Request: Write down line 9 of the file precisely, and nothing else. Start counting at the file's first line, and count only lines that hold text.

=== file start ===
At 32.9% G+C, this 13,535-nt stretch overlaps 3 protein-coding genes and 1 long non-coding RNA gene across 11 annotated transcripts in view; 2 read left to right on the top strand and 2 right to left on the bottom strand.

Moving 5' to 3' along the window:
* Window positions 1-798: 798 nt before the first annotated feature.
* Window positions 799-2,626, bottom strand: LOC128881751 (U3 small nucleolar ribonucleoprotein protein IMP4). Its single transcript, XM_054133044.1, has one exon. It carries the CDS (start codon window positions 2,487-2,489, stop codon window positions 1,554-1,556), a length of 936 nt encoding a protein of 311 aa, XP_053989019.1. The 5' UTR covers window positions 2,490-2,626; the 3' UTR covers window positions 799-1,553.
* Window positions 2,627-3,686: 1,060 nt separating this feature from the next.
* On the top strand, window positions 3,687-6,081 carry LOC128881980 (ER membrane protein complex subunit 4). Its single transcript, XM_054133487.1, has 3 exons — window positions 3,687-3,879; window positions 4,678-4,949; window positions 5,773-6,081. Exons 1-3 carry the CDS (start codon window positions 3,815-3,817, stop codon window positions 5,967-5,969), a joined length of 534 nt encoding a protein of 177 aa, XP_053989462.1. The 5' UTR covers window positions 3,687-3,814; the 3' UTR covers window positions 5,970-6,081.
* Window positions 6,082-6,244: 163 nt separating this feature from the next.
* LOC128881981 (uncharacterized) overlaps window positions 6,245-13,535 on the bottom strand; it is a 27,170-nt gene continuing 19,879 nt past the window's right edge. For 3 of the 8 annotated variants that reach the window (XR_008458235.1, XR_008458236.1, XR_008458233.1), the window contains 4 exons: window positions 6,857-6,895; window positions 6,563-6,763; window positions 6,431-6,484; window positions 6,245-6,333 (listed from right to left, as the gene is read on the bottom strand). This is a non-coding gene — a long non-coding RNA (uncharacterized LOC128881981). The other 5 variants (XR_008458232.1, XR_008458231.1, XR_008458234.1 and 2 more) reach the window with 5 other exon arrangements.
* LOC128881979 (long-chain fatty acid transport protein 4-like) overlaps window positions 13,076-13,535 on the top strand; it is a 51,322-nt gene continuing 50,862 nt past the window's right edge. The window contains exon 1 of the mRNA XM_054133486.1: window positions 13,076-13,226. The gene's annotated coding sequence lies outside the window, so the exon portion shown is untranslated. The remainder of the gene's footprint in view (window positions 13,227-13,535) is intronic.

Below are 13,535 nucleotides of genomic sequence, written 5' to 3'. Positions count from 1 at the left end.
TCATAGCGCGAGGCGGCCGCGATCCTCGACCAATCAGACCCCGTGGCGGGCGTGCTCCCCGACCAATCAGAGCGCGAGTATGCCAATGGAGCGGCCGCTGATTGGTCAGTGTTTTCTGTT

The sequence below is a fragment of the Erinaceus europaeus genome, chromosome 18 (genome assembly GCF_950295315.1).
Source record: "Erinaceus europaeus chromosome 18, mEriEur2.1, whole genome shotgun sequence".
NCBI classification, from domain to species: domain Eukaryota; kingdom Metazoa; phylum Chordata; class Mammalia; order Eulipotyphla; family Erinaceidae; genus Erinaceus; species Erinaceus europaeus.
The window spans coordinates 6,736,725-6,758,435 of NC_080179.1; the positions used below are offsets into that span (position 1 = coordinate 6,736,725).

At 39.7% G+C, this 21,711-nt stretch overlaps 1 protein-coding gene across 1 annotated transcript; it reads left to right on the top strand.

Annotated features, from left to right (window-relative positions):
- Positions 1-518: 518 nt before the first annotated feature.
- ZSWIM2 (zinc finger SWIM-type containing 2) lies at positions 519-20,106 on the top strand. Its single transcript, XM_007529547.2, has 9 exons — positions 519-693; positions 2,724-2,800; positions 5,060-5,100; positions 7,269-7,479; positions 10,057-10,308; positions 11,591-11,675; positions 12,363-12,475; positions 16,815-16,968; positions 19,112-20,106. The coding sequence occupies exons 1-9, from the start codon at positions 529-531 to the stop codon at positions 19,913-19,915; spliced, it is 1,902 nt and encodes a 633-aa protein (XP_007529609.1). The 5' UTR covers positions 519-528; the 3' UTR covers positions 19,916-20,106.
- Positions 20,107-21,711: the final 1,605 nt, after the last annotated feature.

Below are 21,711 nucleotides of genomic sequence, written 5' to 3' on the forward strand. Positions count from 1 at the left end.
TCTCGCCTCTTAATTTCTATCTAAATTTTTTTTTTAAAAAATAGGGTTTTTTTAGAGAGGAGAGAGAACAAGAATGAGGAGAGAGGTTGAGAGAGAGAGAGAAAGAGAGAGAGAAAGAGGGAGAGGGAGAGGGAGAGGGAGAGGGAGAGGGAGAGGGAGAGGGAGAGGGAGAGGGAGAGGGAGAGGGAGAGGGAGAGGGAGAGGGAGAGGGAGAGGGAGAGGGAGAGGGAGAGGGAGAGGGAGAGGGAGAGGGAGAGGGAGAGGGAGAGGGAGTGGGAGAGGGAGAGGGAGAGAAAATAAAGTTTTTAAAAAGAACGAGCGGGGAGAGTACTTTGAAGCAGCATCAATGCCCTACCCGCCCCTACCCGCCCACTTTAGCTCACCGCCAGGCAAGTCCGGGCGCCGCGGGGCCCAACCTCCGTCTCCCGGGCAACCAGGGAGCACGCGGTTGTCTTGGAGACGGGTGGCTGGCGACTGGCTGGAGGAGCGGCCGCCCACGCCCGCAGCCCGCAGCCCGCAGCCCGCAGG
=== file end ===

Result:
* LOC128881979 (long-chain fatty acid transport protein 4-like) overlaps window positions 13,076-13,535 on the top strand; it is a 51,322-nt gene continuing 50,862 nt past the window's right edge. The window contains exon 1 of the mRNA XM_054133486.1: window positions 13,076-13,226. The gene's annotated coding sequence lies outside the window, so the exon portion shown is untranslated. The remainder of the gene's footprint in view (window positions 13,227-13,535) is intronic.